Recently, I was asked what my writing style is. That’s a loaded question! Because it’s not just one question. Those four seemingly innocuous words, “What’s your writing style?” mean so much more than that. More often than not, they’re asked by someone who is trying to find their own style, a new writer who may think there’s a right and wrong way to write.
Asking, “What’s your writing style?” more often than not means, “I’ve heard this and read that. I’m having trouble formulating my thoughts and my story isn’t flowing as well as I’d like. I’m looking for ideas. Can you inspire me?”
People often tell me that I’m gifted with words, and they wish they could be writers. It’s my belief that everyone can be a writer. I agree for some it can be hard, difficult, to see things in a Wordy Way, but it’s not impossible.
So I’d like to devote this post to a few tips to help people get over their writer’s block and inhibitions.
Most people don’t believe they can write, but they can certainly tell stories! I suggest recording yourself when you’re talking with friends. Write a journal. Look for the details in everything you see. Practice.
Don’t worry about grammar and spelling, punctuation and structure. That’s not writing. That’s editing. Don’t confuse the two! Editing in the polish after the fact. Writing is getting it on paper.
Of course, you’re expected to have at least a working vocabulary and basic writing skills. But very rarely is a person a professional writer and editor.
I keep a memo board in my bedroom that I write on to track my progress, list potential ideas, and set deadlines. It’s my “Dream Board”, meaning, if I could accomplish all those things I’d be in Heaven but I know it’s not possible. DO NOT EXPECT YOURSELF TO BE PERFECT.
I always recommend that you write the way you talk. This works great for texting, journaling, and blogging. But what if you have a story to tell that’s set in Victorian England or, say, Middle Earth? I doubt very much they would say, “Pass the remote, I wanna change the channel.”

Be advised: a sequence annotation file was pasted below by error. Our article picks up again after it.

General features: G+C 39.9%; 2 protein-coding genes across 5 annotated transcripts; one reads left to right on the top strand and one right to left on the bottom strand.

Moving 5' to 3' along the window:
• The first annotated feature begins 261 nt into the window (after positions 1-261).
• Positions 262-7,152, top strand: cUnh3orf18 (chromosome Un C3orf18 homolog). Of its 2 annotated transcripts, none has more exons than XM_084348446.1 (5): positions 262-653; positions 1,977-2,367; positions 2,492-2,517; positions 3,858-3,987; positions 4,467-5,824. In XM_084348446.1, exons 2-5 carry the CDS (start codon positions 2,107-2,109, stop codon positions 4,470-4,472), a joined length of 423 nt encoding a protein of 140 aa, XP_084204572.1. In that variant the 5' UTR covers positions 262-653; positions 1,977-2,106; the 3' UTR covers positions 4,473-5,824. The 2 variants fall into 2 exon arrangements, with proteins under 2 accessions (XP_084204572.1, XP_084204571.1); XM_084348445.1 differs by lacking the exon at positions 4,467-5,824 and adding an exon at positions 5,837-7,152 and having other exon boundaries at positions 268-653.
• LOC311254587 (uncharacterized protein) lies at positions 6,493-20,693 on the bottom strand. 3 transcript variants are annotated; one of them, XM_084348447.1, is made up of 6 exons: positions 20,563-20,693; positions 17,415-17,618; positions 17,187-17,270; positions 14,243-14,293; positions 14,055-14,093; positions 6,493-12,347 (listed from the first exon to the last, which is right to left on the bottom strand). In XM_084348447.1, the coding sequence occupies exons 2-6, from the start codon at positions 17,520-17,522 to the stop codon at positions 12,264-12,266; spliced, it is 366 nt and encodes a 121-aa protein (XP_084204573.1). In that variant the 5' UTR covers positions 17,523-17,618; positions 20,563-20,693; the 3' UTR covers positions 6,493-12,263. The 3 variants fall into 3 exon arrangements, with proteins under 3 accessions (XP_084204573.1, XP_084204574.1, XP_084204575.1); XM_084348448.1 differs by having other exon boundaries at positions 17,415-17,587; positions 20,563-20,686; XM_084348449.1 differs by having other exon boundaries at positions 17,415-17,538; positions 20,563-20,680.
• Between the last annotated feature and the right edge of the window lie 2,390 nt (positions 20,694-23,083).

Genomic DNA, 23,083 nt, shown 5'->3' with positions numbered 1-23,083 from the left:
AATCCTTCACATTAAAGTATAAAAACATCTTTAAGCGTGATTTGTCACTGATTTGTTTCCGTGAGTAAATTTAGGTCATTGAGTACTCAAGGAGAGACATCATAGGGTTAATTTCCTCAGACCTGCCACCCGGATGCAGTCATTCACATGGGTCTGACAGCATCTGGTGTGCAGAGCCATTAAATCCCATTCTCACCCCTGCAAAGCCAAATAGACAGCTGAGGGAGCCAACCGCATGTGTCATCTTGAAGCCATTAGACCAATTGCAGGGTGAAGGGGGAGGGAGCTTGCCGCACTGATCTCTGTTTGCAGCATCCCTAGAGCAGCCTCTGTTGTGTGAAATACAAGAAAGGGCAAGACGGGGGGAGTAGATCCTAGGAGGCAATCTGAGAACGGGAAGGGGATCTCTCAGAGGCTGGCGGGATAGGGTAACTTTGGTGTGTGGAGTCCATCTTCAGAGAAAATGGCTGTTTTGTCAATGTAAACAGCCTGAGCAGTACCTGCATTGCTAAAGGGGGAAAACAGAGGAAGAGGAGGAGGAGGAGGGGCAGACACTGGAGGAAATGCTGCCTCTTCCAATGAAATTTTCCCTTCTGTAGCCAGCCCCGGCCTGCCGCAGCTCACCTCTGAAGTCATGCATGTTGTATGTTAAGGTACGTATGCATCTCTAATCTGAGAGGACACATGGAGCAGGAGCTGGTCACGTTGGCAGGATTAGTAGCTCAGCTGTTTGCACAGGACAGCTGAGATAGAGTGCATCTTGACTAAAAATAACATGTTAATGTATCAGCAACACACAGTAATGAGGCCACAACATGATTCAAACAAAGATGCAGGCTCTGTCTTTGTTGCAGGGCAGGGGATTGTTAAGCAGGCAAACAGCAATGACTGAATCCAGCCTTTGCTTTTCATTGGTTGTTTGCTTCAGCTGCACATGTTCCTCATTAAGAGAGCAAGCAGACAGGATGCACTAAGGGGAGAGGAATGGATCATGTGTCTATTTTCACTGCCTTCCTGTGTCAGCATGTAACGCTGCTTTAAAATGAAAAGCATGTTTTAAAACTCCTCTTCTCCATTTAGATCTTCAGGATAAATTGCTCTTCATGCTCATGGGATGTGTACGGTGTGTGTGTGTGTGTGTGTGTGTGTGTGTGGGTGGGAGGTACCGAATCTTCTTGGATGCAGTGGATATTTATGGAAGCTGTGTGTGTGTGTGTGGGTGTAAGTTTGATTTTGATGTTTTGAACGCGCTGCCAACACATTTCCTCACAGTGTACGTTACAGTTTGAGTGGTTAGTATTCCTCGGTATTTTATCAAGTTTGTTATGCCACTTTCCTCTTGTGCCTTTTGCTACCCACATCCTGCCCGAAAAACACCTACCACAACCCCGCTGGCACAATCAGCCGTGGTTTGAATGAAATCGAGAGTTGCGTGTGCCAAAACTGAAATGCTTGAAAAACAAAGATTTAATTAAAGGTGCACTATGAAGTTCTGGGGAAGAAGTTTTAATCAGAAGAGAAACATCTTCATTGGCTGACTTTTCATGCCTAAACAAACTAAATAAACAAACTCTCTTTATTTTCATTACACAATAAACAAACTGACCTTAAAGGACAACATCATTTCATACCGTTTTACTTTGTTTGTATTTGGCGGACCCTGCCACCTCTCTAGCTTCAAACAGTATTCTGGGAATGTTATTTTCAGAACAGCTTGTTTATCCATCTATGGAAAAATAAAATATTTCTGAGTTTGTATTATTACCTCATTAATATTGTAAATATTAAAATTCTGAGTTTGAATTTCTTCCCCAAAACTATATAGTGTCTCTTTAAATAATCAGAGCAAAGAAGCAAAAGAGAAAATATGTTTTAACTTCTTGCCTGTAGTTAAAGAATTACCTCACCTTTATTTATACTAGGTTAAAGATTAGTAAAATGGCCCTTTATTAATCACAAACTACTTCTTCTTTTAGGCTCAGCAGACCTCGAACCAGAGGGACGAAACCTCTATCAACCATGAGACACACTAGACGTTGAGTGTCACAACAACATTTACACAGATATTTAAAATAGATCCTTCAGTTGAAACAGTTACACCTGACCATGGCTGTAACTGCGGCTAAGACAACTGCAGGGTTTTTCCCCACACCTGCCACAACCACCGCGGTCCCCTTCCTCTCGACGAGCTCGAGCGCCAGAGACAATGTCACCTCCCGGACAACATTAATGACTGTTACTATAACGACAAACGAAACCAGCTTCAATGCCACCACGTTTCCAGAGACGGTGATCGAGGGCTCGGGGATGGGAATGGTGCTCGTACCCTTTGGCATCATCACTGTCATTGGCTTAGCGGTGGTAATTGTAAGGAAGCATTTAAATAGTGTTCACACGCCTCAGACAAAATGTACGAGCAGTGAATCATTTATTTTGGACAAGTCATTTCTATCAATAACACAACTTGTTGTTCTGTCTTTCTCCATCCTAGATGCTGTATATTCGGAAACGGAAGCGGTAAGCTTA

But it’s a start. If you’re having trouble starting, forget all the details. Forget the structure, the voice, the lingo. Just write out a draft in your own words. After you get the basic idea on paper, you can go back later and fine-tune it, turn the channel changing into a cup of tea in the garden.
If you’re experiencing writer’s block after a few pages, try to change your outlook. Let’s say you’ve got ten pages down and the narrative is from a first-person perspective. And now you’re stuck and don’t know what to do? Change the character! I’m not saying go back and rewrite what you have. But for the next few pages, draft some lines from another character’s point of view. Then go back and figure out how your original character would react.
Some people recommend a detailed outline. Knowing the in’s and out’s, the beginning, middle and end before you actually write it out, can obviously be very helpful. That’s not how I write. Of course I have a basic idea of my storyline; otherwise I don’t really have a story. But I don’t write a complete outline. I keep notes and post-its when I’m writing. Notes can help you keep track of characteristics, lands, personalities, even made-up words you want to use. Sticky notes are great for story-boarding: putting your scenes in order. I like to let the scene write itself and edit it later.
Let’s say I’m writing a book about a bird building a nest. So I start with the bird finding twigs and such. But I get a thought about how the bird eggs will fit (or not) after it’s built. So I make note to revisit that section later. Then I continue writing how the bird collects materials. When I get that one section done; it’s okay to let my wander and play around so then I go to the eggs rolling around and maybe one falling out and being rescued (or not).